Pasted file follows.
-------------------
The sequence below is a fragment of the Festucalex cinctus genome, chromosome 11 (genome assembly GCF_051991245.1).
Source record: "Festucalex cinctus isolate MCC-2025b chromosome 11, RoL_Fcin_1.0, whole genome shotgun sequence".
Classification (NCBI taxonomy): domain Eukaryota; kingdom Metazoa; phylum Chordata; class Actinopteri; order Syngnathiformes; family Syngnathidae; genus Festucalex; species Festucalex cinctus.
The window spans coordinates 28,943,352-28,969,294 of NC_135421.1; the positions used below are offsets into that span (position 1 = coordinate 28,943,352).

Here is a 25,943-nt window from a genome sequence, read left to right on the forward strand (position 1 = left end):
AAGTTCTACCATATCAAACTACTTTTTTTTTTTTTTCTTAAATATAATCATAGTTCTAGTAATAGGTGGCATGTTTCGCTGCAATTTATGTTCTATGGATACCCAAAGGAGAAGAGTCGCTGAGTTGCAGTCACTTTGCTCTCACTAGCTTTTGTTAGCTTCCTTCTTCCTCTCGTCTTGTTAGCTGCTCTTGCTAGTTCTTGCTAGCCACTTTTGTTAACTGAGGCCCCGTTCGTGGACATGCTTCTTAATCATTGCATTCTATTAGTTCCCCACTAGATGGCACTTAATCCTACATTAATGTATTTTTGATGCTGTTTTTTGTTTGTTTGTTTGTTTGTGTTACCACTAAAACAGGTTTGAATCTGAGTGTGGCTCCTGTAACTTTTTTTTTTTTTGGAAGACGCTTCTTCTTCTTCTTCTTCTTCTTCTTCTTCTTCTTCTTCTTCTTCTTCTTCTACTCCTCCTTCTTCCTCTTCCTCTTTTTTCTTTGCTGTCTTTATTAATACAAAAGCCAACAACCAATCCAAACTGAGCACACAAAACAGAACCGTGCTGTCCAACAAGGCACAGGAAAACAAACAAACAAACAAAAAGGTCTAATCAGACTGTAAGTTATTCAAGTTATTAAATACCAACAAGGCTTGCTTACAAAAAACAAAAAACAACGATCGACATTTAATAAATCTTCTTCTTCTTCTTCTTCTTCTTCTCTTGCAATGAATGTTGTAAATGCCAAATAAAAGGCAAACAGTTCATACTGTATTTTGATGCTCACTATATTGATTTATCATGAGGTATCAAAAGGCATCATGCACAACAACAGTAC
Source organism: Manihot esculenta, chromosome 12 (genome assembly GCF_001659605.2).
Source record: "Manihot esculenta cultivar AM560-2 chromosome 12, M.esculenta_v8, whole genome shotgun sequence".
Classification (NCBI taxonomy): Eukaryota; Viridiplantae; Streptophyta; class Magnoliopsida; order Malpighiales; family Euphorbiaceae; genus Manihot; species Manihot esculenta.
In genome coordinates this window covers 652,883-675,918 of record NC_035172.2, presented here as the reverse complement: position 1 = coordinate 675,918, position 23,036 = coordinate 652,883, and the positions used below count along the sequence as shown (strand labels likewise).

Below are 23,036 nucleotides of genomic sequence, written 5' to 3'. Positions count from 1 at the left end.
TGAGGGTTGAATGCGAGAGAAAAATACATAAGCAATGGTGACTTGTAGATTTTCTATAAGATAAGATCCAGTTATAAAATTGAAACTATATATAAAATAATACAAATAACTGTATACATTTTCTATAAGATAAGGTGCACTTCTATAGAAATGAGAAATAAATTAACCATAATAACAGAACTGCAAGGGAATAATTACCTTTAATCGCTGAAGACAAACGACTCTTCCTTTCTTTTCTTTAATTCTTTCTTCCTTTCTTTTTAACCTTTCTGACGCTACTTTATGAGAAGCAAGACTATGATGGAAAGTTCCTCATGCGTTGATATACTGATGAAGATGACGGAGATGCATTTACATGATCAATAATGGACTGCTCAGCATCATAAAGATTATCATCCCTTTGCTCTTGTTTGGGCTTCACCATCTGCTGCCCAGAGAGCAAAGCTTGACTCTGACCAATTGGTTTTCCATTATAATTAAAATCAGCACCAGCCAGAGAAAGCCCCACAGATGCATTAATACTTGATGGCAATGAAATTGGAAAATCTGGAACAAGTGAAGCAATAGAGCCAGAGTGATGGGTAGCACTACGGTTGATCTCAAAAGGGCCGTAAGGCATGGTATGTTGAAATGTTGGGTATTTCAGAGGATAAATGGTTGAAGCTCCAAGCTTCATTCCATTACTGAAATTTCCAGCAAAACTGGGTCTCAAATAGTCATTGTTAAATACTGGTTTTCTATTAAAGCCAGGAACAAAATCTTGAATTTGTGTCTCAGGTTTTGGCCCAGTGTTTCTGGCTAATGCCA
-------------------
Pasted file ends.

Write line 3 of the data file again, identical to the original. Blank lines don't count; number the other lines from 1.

Classification (NCBI taxonomy): domain Eukaryota; kingdom Metazoa; phylum Chordata; class Actinopteri; order Syngnathiformes; family Syngnathidae; genus Festucalex; species Festucalex cinctus.